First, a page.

“I usually see herds. It wasn’t like that when I was a kid. A couple of new developments were built, that’s when I noticed the difference. I attribute it to human encroachment. The zoning around here is out of control. There’s too much development bordering the park.”

While park managers believe culling and using birth control are the best approaches to managing the deer, two animal advocacy groups filed a lawsuit this week to stop that plan. In their filing, the Friends of Animals and Compassion for Animals, Respect for the Environment argued that the Park Service's approach violates the National Environmental Policy Act, as well as the National Park Service Organic Act, and even the Valley Forge National Historical Park's enabling legislation.

“Decisions under the National Environmental Policy Act cannot be based simply on seizing upon the apparently easiest answer to a perceived problem,” said Lee Hall, legal director for Friends of Animals. “Killing deer is not the answer to the decline of plant life in a sprawling, concrete-covered suburb.”

Allison Memmo Geiger, president of CARE, added that she didn't know what was worse, “shooting deer or compromising their social and reproductive interactions by imposing birth control on them.”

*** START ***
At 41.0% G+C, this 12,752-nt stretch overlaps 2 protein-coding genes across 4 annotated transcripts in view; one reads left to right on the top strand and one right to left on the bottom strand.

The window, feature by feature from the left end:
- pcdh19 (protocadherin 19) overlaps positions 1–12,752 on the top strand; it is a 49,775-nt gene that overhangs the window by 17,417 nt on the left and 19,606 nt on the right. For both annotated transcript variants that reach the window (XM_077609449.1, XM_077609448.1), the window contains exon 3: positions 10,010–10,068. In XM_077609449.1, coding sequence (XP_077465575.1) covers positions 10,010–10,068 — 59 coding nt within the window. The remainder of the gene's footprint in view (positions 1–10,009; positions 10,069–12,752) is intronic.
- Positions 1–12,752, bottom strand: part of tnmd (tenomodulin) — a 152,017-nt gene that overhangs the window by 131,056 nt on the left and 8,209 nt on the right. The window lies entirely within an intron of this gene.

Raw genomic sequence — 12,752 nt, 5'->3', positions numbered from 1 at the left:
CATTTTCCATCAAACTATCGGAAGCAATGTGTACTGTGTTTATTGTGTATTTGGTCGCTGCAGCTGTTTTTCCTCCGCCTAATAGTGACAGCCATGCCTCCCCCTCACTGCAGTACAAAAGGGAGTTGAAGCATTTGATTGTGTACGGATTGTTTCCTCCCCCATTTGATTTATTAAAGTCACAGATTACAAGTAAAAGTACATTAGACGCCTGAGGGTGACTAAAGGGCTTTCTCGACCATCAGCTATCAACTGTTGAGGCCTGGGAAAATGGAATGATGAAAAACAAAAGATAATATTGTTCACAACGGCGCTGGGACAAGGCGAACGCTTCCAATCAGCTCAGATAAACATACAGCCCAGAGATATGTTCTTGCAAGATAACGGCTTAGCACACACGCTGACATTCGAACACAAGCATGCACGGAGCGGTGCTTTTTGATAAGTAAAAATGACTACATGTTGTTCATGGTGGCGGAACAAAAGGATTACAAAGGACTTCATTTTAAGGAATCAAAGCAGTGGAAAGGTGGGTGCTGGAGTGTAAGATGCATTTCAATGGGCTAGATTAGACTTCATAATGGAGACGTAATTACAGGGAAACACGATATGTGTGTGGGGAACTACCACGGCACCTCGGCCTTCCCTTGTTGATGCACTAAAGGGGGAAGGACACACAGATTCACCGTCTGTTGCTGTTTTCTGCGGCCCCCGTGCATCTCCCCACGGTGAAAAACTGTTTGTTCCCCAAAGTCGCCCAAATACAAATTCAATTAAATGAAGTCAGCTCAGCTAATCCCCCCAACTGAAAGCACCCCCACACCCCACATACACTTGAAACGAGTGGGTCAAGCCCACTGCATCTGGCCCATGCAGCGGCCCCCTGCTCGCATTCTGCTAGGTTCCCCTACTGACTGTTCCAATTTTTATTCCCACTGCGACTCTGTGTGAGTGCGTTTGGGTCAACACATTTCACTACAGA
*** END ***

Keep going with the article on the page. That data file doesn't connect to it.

And Michael Harris, a law professor at the University of Denver's Environmental Law Clinic that filed the lawsuit, said the decision runs counter to the National Park Service's preservation mission.

“For the National Park Service to enter Valley Forge National Historical Park in the cover of winter to slay white-tailed deer is not only an appalling twist on the park’s history, it is another sign that the Service has abandoned its century-old mission to strive for parks in which conservation of nature is paramount,” he said in a release.

What those groups would like to see, according to Ms. Hall, is for the park to allow coyotes to control the deer population.